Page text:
she sang his didn’t he danced her did

Yes, I know that’s not the way e.e. cummings wrote the line in the first stanza of anyone lived in a pretty how town. But that’s the way it popped into my head sometime in the greenhouse hours between 3 and 5 this morning.

My pre-dawn editing, changing “he sang his didn’t he danced his did” to “she sang his didn’t he danced her did” is actually easy to puzzle out.

Check out the photo below:

The young woman is our granddaughter, Andie. The occasion was brunch at our home this past Sunday in a room we call the library bar. Lots of books and a round table for four, just right for good talk.  Now, look over Andie’s shoulder to the bookshelves. On the second shelf from the top, a salmon-colored book with a black band near the top is Complete Poems: 1913-1962 by e.e.cummings. That sets the stage.

That evening, when Buck and I had closed our books, we turned out the light and talked until one of fell asleep like we always do. We had a tender conversation about how the sweetest fruit of a long, happy marriage is to grow old together and still have so much to say to one another, so much to share, so much love to express.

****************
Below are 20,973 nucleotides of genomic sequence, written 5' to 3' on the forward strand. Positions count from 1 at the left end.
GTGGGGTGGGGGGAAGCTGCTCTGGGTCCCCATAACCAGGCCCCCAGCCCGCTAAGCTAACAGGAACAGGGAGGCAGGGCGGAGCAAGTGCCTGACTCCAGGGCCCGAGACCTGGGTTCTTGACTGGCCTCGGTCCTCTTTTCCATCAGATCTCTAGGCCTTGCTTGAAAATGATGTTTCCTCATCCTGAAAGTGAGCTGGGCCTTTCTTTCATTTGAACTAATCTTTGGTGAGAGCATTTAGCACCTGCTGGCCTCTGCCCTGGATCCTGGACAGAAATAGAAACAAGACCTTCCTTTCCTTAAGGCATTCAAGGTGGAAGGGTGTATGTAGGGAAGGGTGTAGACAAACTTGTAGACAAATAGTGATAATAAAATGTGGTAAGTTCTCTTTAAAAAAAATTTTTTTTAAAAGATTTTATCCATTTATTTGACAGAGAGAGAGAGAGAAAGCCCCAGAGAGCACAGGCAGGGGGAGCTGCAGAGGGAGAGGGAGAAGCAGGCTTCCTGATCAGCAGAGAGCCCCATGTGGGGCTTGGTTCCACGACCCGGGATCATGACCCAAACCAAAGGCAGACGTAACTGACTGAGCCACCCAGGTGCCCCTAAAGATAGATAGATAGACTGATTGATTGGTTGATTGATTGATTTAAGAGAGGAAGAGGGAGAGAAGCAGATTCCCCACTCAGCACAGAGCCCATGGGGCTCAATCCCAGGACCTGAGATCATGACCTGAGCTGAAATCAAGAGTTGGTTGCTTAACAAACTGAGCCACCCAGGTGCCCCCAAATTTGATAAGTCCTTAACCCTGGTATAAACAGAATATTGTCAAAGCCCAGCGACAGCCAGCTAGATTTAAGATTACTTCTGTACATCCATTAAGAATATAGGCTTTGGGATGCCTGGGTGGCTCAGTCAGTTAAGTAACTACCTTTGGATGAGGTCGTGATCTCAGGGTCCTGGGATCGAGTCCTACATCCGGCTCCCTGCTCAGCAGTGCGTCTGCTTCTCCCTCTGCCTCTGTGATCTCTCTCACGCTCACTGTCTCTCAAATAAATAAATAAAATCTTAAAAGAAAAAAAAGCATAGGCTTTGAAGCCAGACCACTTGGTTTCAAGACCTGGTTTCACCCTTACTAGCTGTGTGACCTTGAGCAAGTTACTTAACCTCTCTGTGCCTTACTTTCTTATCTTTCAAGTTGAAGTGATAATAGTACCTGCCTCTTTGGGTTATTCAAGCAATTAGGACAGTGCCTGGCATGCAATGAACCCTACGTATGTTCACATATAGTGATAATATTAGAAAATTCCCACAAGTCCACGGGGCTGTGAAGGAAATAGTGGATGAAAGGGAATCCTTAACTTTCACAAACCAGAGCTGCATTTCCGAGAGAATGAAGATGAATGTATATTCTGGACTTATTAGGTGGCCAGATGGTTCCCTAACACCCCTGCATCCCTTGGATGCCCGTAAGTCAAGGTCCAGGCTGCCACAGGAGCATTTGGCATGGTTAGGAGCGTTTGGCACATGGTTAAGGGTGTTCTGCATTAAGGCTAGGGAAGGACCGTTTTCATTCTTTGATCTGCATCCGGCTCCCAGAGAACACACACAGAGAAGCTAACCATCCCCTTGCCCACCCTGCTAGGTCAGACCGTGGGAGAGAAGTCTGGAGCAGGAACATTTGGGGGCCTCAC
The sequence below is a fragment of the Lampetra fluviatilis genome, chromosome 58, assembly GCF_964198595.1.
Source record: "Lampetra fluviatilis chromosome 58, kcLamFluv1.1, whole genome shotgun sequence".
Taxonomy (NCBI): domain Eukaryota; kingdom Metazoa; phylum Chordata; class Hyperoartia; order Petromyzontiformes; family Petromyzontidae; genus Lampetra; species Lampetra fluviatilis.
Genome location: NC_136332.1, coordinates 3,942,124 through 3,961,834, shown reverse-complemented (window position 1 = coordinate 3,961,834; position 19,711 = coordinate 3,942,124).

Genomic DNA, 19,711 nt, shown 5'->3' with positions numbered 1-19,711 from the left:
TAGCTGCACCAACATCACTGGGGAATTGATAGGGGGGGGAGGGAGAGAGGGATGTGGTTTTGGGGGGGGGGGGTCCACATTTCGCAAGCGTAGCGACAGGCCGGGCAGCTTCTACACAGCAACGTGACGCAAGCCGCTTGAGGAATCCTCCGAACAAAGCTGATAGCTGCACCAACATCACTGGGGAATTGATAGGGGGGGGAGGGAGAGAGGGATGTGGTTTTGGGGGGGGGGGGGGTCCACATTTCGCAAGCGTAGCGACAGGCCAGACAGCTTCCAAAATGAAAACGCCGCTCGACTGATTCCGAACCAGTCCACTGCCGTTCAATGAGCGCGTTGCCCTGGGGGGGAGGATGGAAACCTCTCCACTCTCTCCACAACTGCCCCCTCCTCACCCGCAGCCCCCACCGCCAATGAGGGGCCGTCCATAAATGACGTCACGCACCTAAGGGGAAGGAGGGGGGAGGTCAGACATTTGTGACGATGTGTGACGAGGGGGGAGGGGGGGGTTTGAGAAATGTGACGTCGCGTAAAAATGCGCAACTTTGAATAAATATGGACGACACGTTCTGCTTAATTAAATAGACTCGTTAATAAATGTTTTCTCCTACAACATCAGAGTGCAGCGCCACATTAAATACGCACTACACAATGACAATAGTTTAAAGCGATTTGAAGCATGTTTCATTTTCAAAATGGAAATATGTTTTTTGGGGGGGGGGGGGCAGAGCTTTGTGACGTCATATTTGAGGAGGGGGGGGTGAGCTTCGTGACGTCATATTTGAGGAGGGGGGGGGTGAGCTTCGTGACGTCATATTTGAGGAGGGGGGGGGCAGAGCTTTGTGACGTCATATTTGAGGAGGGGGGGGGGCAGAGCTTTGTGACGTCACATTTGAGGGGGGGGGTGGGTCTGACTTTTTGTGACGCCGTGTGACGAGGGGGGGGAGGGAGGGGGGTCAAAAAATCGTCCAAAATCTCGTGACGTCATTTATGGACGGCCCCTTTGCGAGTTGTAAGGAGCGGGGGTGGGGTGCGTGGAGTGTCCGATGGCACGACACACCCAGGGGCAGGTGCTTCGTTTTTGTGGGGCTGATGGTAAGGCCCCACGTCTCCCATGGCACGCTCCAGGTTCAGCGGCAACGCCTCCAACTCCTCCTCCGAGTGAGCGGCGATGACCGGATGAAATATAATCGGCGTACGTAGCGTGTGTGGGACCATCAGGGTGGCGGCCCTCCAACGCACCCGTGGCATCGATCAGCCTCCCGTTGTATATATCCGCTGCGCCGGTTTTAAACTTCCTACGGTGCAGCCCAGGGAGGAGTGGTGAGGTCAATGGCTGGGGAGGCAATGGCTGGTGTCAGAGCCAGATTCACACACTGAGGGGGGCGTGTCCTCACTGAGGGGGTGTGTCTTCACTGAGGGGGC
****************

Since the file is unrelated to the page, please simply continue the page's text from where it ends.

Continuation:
So, when I came wide awake with “she sang his didn’t he danced her did,” it made perfect sense. Still does. And it’s in my head now, more melody than poem.

One thought on “she sang his didn’t he danced her did

  1. I don't usually use the word “sweet” outside of a conversation about cooking, but that's exactly what this post was.

    Gini and I have always known we are not a “normal” couple (plenty of folks have told us so!), but it's nice to read we are not alone. The best part of our day is talking and touching the first thing in the morning and last thing at night. Okay, in between those times is good, too!

    We love y'all!!


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